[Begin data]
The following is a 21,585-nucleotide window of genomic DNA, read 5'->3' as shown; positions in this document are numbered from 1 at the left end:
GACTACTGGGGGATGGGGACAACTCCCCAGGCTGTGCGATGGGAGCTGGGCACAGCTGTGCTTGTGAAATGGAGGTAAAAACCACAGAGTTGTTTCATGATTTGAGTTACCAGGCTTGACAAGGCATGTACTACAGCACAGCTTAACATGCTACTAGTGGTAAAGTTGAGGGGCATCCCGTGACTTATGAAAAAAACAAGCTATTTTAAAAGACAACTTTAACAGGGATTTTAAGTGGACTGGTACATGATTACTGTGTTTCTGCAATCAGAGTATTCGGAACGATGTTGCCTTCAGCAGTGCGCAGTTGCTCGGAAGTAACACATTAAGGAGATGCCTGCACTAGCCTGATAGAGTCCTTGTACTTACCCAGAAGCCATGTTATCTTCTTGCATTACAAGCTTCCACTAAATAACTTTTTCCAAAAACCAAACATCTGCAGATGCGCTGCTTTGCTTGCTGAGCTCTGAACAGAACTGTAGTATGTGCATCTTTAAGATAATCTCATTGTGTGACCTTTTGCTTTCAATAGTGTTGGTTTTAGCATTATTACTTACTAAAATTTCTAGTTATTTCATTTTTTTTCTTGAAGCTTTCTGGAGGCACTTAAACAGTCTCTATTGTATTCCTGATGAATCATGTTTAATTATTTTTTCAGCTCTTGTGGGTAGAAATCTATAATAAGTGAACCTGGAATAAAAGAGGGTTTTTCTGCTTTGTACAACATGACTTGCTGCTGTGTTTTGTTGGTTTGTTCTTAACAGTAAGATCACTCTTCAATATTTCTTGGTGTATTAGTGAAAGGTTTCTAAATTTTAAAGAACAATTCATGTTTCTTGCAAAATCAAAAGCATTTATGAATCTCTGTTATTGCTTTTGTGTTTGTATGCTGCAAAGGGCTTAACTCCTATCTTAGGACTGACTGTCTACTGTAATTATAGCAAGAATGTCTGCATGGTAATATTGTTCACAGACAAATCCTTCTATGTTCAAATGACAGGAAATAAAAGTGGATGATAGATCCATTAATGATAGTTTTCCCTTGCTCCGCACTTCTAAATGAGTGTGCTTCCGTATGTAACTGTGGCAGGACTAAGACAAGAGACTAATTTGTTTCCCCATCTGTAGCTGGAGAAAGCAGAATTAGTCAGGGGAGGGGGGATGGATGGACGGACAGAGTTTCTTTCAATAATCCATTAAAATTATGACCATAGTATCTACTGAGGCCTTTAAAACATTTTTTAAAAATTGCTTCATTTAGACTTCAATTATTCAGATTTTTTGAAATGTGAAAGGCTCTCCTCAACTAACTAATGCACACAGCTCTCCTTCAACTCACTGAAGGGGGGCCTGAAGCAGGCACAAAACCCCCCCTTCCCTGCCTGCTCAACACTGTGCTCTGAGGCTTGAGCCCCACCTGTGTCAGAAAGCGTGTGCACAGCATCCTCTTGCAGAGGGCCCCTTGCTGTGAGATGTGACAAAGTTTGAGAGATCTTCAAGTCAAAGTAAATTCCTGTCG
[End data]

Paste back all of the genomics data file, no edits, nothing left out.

The following is a 21,585-nucleotide window of genomic DNA, read 5'->3' as shown; positions in this document are numbered from 1 at the left end:
GACTACTGGGGGATGGGGACAACTCCCCAGGCTGTGCGATGGGAGCTGGGCACAGCTGTGCTTGTGAAATGGAGGTAAAAACCACAGAGTTGTTTCATGATTTGAGTTACCAGGCTTGACAAGGCATGTACTACAGCACAGCTTAACATGCTACTAGTGGTAAAGTTGAGGGGCATCCCGTGACTTATGAAAAAAACAAGCTATTTTAAAAGACAACTTTAACAGGGATTTTAAGTGGACTGGTACATGATTACTGTGTTTCTGCAATCAGAGTATTCGGAACGATGTTGCCTTCAGCAGTGCGCAGTTGCTCGGAAGTAACACATTAAGGAGATGCCTGCACTAGCCTGATAGAGTCCTTGTACTTACCCAGAAGCCATGTTATCTTCTTGCATTACAAGCTTCCACTAAATAACTTTTTCCAAAAACCAAACATCTGCAGATGCGCTGCTTTGCTTGCTGAGCTCTGAACAGAACTGTAGTATGTGCATCTTTAAGATAATCTCATTGTGTGACCTTTTGCTTTCAATAGTGTTGGTTTTAGCATTATTACTTACTAAAATTTCTAGTTATTTCATTTTTTTTCTTGAAGCTTTCTGGAGGCACTTAAACAGTCTCTATTGTATTCCTGATGAATCATGTTTAATTATTTTTTCAGCTCTTGTGGGTAGAAATCTATAATAAGTGAACCTGGAATAAAAGAGGGTTTTTCTGCTTTGTACAACATGACTTGCTGCTGTGTTTTGTTGGTTTGTTCTTAACAGTAAGATCACTCTTCAATATTTCTTGGTGTATTAGTGAAAGGTTTCTAAATTTTAAAGAACAATTCATGTTTCTTGCAAAATCAAAAGCATTTATGAATCTCTGTTATTGCTTTTGTGTTTGTATGCTGCAAAGGGCTTAACTCCTATCTTAGGACTGACTGTCTACTGTAATTATAGCAAGAATGTCTGCATGGTAATATTGTTCACAGACAAATCCTTCTATGTTCAAATGACAGGAAATAAAAGTGGATGATAGATCCATTAATGATAGTTTTCCCTTGCTCCGCACTTCTAAATGAGTGTGCTTCCGTATGTAACTGTGGCAGGACTAAGACAAGAGACTAATTTGTTTCCCCATCTGTAGCTGGAGAAAGCAGAATTAGTCAGGGGAGGGGGGATGGATGGACGGACAGAGTTTCTTTCAATAATCCATTAAAATTATGACCATAGTATCTACTGAGGCCTTTAAAACATTTTTTAAAAATTGCTTCATTTAGACTTCAATTATTCAGATTTTTTGAAATGTGAAAGGCTCTCCTCAACTAACTAATGCACACAGCTCTCCTTCAACTCACTGAAGGGGGGCCTGAAGCAGGCACAAAACCCCCCCTTCCCTGCCTGCTCAACACTGTGCTCTGAGGCTTGAGCCCCACCTGTGTCAGAAAGCGTGTGCACAGCATCCTCTTGCAGAGGGCCCCTTGCTGTGAGATGTGACAAAGTTTGAGAGATCTTCAAGTCAAAGTAAATTCCTGTCG